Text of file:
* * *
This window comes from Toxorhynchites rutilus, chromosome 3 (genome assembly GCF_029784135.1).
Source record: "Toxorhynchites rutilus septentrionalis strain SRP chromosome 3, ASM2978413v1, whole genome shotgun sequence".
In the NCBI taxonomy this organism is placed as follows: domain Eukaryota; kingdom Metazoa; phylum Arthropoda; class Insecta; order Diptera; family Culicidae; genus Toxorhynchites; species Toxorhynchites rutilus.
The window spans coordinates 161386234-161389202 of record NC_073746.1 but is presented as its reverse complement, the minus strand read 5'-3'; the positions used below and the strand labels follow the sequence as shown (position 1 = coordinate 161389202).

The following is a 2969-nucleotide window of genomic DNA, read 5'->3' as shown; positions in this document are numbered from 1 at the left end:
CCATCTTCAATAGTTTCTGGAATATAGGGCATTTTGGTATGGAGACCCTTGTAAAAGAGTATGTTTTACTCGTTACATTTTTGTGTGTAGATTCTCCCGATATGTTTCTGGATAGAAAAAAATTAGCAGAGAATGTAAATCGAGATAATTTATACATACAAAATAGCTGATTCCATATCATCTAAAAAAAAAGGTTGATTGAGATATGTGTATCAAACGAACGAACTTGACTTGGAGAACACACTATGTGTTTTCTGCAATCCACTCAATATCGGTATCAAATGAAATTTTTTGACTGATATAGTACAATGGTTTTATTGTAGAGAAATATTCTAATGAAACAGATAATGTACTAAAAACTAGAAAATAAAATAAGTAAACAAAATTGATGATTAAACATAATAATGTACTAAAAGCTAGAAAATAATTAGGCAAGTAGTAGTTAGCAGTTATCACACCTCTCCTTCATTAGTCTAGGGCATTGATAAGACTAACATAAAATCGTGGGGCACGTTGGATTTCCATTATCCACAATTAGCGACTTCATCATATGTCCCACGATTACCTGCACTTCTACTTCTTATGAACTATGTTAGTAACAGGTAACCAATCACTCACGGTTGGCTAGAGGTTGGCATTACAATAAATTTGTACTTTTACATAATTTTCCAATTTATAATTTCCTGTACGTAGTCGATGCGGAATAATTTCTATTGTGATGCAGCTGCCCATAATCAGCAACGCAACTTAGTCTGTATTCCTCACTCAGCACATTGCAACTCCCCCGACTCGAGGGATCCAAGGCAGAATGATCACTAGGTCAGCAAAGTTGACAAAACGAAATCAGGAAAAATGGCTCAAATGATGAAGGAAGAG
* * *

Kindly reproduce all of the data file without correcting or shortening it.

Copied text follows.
This window comes from Toxorhynchites rutilus, chromosome 3 (genome assembly GCF_029784135.1).
Source record: "Toxorhynchites rutilus septentrionalis strain SRP chromosome 3, ASM2978413v1, whole genome shotgun sequence".
In the NCBI taxonomy this organism is placed as follows: domain Eukaryota; kingdom Metazoa; phylum Arthropoda; class Insecta; order Diptera; family Culicidae; genus Toxorhynchites; species Toxorhynchites rutilus.
The window spans coordinates 161386234-161389202 of record NC_073746.1 but is presented as its reverse complement, the minus strand read 5'-3'; the positions used below and the strand labels follow the sequence as shown (position 1 = coordinate 161389202).

The following is a 2969-nucleotide window of genomic DNA, read 5'->3' as shown; positions in this document are numbered from 1 at the left end:
CCATCTTCAATAGTTTCTGGAATATAGGGCATTTTGGTATGGAGACCCTTGTAAAAGAGTATGTTTTACTCGTTACATTTTTGTGTGTAGATTCTCCCGATATGTTTCTGGATAGAAAAAAATTAGCAGAGAATGTAAATCGAGATAATTTATACATACAAAATAGCTGATTCCATATCATCTAAAAAAAAAGGTTGATTGAGATATGTGTATCAAACGAACGAACTTGACTTGGAGAACACACTATGTGTTTTCTGCAATCCACTCAATATCGGTATCAAATGAAATTTTTTGACTGATATAGTACAATGGTTTTATTGTAGAGAAATATTCTAATGAAACAGATAATGTACTAAAAACTAGAAAATAAAATAAGTAAACAAAATTGATGATTAAACATAATAATGTACTAAAAGCTAGAAAATAATTAGGCAAGTAGTAGTTAGCAGTTATCACACCTCTCCTTCATTAGTCTAGGGCATTGATAAGACTAACATAAAATCGTGGGGCACGTTGGATTTCCATTATCCACAATTAGCGACTTCATCATATGTCCCACGATTACCTGCACTTCTACTTCTTATGAACTATGTTAGTAACAGGTAACCAATCACTCACGGTTGGCTAGAGGTTGGCATTACAATAAATTTGTACTTTTACATAATTTTCCAATTTATAATTTCCTGTACGTAGTCGATGCGGAATAATTTCTATTGTGATGCAGCTGCCCATAATCAGCAACGCAACTTAGTCTGTATTCCTCACTCAGCACATTGCAACTCCCCCGACTCGAGGGATCCAAGGCAGAATGATCACTAGGTCAGCAAAGTTGACAAAACGAAATCAGGAAAAATGGCTCAAATGATGAAGGAAGAG